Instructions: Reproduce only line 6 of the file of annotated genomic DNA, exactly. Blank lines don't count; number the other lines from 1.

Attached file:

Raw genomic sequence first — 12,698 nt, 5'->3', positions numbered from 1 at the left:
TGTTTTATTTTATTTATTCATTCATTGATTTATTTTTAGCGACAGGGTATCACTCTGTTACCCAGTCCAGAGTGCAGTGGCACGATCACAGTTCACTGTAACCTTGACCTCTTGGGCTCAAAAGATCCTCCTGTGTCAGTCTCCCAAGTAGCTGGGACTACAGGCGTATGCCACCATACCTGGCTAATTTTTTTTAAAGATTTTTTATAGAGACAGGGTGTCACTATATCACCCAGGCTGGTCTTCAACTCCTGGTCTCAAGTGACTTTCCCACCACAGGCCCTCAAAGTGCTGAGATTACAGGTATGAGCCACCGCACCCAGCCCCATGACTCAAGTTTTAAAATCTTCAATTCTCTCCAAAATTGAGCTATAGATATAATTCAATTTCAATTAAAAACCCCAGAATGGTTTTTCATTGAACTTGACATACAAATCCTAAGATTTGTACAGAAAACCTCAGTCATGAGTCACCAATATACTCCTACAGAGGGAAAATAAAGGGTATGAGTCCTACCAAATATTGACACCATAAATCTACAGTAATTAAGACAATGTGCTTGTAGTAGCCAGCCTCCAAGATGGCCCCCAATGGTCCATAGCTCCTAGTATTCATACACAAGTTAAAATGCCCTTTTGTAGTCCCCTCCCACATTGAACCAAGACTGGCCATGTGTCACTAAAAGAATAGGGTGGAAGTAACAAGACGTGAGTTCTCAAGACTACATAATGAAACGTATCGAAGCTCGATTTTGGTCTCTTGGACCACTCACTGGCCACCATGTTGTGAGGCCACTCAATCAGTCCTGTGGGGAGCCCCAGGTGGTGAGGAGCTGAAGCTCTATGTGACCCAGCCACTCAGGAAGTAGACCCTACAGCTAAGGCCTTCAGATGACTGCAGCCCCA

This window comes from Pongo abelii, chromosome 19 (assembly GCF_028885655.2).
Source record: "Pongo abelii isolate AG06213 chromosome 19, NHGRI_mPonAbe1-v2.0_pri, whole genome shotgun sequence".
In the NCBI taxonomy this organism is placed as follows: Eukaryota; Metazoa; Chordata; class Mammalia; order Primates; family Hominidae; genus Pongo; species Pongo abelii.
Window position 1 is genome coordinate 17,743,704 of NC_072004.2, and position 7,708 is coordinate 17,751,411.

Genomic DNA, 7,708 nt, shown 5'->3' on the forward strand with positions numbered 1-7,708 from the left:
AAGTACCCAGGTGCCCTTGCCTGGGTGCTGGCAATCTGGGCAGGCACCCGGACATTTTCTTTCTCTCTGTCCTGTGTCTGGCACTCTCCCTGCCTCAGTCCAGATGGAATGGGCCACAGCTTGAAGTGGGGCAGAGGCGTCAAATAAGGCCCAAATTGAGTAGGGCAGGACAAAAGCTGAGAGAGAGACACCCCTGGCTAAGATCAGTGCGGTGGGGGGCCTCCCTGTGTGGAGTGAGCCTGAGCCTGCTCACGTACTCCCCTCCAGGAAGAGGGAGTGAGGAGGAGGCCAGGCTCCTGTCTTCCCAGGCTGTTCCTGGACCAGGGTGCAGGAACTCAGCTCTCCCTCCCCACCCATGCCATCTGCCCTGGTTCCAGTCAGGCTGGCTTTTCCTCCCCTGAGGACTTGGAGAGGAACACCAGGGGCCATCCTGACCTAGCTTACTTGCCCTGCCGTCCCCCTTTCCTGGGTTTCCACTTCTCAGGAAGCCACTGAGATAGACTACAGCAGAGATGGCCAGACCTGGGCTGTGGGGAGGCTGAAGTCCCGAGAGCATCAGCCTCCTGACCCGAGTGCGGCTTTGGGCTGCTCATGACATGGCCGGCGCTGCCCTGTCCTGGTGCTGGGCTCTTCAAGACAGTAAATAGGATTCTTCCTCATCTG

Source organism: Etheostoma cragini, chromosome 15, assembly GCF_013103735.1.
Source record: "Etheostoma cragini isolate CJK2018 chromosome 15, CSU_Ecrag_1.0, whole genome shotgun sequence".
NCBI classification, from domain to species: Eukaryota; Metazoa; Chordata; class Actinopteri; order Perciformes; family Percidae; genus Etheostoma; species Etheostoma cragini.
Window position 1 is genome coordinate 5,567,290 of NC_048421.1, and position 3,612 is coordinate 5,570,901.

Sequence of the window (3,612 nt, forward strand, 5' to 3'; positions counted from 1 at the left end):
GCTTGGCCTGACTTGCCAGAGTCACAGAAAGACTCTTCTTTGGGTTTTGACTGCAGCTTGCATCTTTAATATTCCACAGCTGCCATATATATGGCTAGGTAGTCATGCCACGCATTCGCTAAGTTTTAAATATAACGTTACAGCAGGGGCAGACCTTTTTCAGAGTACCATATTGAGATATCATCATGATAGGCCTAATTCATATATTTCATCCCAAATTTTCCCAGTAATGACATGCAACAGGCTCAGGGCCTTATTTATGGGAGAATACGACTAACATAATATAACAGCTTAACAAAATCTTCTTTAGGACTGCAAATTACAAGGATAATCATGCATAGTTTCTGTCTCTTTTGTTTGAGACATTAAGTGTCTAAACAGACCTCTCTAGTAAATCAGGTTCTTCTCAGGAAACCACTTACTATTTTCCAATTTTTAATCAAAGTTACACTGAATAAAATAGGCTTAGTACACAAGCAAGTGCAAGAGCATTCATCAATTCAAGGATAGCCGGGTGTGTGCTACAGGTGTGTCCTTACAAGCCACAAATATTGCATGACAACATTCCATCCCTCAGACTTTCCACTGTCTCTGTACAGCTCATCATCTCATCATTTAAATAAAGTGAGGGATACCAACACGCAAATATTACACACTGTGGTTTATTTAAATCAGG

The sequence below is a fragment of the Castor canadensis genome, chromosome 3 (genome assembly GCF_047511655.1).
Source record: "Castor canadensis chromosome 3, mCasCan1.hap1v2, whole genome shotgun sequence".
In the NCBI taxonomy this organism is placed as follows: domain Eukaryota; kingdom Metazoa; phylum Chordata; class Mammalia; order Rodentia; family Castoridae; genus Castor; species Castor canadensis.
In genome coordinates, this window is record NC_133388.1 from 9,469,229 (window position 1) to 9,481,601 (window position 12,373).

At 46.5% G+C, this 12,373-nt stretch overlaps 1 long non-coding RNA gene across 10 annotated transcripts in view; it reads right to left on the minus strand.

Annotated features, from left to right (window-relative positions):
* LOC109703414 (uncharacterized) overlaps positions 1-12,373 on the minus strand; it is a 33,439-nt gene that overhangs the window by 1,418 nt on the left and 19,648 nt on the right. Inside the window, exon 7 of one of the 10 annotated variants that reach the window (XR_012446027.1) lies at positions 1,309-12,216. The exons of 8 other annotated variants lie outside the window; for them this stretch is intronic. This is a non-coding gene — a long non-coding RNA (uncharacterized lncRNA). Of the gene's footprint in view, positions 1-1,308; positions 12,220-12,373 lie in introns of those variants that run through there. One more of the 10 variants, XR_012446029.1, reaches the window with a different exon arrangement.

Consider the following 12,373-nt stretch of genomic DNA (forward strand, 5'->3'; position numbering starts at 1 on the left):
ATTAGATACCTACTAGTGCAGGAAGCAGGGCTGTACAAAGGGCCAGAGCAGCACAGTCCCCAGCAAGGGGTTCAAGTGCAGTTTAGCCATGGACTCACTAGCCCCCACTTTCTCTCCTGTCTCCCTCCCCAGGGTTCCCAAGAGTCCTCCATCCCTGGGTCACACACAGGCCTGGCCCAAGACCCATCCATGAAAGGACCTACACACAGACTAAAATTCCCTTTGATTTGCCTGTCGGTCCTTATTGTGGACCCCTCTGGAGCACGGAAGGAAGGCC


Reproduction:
Window position 1 is genome coordinate 17,743,704 of NC_072004.2, and position 7,708 is coordinate 17,751,411.